Collagen vs. Gelatin: Differences, Benefits, How to Use - Dr. Axe

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Collagen vs. Gelatin: What’s the Difference?


Collagen vs. gelatin - Dr. Axe

Collagen and gelatin have become two of the hottest supplements in the health world. Not only do both boast a long list of health benefits, but they can also each be used in a variety of recipes, ranging from soups to sweets and beyond. However, although the two share many similarities, many people are unsure about what factors distinguish collagen vs. gelatin and which one is a better option.

So what is the difference between collagen vs. gelatin? Keep reading for everything you need to know about these two common supplements, along with some simple ways to get your fix of both.

Collagen vs. Gelatin

Gelatin is a form of hydrolyzed collagen, which means it’s essentially a part of collagen that has been broken down. Collagen is the most abundant protein in the body and is a major component of the connective tissue, making up about a quarter of our total body mass.

Collagen is a key builder of healthy skin, muscle, tendons, joints, bones and other tissues in both humans and animals, so when we don’t produce enough, our health can take a major hit. Within the body, collagen goes through a series of steps to break down its long-chain proteins into its original amino acids, which are then absorbed and used for collagen synthesis throughout the body.

Collagen and gelatin are similar in terms of their benefits because they contain the same amino acids. However, their uses are slightly different, and some people digest gelatin a bit more easily.


Cooking collagen helps isolate gelatin, and gelatin only dissolves in hot water. It forms a gel-like substance when mixed with water, whereas collagen does not. This means that gelatin might have more practical uses when cooking, such as making your own jellies or thickening sauces.

To convert collagen from animal parts into gelatin, several processes are used that break the bonds of collagen and release certain amino acids. Extraction of gelatin in food manufacturing is usually done using hot water and acid solutions to hydrolyze collagen into gelatin. Then certain filtration, clarification and sterilization processes usually take place to form the dried, final product, depending on how it’s sold.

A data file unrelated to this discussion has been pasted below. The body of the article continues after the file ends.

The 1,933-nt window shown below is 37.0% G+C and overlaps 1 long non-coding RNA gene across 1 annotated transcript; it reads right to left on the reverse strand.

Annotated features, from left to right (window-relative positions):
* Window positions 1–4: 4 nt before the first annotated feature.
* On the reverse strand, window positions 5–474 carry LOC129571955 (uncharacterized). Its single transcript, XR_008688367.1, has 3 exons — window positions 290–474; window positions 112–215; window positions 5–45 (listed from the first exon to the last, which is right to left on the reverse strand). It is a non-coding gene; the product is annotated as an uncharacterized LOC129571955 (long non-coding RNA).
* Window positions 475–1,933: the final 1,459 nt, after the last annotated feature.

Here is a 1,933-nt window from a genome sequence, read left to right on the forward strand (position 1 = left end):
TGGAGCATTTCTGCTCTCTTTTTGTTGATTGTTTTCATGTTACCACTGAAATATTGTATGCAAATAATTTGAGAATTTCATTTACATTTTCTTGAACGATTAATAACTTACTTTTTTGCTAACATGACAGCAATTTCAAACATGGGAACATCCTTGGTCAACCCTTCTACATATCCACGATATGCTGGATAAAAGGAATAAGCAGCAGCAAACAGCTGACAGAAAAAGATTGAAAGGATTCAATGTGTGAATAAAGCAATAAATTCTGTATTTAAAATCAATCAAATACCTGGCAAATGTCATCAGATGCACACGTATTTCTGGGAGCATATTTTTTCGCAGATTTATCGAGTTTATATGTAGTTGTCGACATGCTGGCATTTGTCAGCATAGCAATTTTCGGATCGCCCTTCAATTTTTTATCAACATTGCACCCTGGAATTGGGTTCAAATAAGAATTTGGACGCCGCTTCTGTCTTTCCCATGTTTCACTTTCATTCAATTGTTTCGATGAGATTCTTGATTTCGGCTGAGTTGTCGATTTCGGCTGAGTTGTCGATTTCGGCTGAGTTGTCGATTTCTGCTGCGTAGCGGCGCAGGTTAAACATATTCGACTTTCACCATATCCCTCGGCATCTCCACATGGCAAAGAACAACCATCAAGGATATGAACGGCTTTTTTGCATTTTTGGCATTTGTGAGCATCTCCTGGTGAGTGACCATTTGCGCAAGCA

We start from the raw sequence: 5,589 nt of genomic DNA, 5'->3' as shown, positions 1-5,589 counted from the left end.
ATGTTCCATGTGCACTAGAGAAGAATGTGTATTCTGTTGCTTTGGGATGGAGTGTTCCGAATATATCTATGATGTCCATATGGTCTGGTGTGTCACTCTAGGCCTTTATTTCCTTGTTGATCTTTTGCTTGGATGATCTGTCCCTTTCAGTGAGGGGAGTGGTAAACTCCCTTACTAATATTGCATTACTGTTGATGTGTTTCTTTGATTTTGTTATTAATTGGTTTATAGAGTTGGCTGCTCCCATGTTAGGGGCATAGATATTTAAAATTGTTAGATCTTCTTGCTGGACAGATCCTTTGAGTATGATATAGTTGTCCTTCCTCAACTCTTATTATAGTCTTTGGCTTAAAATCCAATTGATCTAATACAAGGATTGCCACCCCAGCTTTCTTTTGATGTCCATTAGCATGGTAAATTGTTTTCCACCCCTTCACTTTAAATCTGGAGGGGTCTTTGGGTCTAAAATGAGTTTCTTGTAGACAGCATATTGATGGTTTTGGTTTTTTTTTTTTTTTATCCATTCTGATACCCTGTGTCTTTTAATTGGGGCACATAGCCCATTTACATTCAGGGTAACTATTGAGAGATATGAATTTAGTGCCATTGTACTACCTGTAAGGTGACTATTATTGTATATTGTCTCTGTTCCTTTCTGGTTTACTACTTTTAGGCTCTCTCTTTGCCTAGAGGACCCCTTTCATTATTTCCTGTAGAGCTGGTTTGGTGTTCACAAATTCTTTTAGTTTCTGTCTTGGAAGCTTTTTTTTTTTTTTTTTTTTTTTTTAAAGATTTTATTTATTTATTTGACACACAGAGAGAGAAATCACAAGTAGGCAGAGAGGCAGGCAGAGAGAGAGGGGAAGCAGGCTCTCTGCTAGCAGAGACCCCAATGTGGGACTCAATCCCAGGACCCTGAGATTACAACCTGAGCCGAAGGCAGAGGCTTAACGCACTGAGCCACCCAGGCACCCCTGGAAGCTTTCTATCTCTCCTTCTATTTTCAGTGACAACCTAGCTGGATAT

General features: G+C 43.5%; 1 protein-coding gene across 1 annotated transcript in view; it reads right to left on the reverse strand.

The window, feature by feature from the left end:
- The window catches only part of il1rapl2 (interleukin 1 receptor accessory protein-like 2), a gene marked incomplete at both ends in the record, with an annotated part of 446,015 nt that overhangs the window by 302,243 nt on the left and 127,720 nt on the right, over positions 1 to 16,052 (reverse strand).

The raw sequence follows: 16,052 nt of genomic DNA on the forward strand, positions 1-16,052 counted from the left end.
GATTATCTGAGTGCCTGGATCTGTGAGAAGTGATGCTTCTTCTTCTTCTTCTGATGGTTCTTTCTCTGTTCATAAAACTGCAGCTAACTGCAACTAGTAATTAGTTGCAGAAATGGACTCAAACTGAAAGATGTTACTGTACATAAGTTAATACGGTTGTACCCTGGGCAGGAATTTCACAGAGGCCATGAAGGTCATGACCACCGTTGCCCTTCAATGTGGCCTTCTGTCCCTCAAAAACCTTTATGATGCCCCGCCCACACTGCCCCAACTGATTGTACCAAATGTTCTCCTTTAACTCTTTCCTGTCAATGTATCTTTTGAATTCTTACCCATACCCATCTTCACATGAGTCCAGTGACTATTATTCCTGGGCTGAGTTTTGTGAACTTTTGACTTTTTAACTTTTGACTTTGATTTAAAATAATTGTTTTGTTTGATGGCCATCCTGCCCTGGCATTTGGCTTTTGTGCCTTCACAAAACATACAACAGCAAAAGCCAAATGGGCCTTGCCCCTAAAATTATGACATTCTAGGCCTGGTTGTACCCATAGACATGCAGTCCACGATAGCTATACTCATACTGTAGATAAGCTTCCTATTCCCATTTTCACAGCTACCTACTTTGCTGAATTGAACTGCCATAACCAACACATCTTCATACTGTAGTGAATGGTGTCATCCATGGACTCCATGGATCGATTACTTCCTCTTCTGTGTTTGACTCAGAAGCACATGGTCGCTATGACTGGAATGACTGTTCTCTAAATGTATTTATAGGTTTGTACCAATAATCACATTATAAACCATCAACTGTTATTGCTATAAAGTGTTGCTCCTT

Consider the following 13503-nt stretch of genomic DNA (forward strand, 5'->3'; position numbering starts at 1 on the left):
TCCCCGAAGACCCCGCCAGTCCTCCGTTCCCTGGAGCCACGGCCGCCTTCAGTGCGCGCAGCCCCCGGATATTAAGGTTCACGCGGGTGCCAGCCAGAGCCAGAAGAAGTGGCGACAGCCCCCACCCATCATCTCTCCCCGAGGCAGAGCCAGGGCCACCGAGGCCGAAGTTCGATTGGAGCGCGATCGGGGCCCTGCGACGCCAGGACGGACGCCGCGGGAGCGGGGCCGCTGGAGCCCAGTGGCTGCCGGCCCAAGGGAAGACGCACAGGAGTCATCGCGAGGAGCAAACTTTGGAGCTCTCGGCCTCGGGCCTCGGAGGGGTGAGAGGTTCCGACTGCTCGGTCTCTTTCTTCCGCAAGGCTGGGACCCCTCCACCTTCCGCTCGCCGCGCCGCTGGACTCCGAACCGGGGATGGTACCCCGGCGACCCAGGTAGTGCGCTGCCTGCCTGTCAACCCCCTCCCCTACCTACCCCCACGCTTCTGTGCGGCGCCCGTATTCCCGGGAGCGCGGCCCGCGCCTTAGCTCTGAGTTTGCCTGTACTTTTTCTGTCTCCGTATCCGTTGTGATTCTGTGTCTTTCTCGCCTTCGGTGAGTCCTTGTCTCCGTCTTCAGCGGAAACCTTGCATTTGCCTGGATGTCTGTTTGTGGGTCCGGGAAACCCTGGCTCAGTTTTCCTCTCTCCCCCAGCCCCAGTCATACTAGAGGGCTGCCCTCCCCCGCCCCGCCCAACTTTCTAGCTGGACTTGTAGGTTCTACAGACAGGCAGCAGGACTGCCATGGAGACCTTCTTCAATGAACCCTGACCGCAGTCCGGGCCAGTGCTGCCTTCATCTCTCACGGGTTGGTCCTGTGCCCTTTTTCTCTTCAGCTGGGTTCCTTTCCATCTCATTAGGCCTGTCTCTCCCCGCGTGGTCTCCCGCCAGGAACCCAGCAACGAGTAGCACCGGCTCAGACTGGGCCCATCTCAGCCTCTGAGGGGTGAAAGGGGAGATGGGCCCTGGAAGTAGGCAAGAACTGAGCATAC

As with most foods or supplements, the less processing it goes through the better it is for your health. Gelatin degradation is minimized most by deriving gelatin at the lowest temperature possible, which allows it to hold on to the natural peptide structure that provides its benefits.

Gelatin vs. collagen - Dr. Axe


Although there are a few key differences between collagen peptides vs. gelatin, both have been associated with several potential health benefits. Here are a few of the top ways that these superstar supplements can impact your health.

1. Decrease Joint Pain

Joint pain and inflammation are two of the main symptoms that many people experience as collagen production starts to decline. Fortunately, several studies have found that supplementing with collagen or gelatin can reduce joint pain, improve mobility and decrease the risk of joint deterioration over time.

Not only that, but collagen could also provide relief for those suffering from rheumatoid arthritis, which is a type of autoimmune disorder characterized by pain and swelling in the joints.

In fact, one study published in the journal Science showed that taking a collagen supplement was effective at improving swollen and tender joints in those with rheumatoid arthritis and was even able to help induce remission in several participants.

2. Promote Gut Health

Promising research suggests that both collagen and gelatin could help treat leaky gut syndrome, a condition in which toxins and particles pass from the digestive tract into the bloodstream, triggering widespread inflammation throughout the body.

Not only can gelatin and collagen reduce intestinal inflammation, but they may also strengthen the barrier of the digestive tract to help optimize gut health.

However, keep in mind that one of the key differences between gelatin vs. collagen is in terms of digestibility. Gelatin and hydrolyzed collagen both have low molecular weights and may be easier for your body to absorb if you have any digestive issues.

3. Support Glowing Skin

Because collagen plays a central role in skin health, boosting your intake through supplementation could help reverse signs of aging to keep your skin glowing and smooth.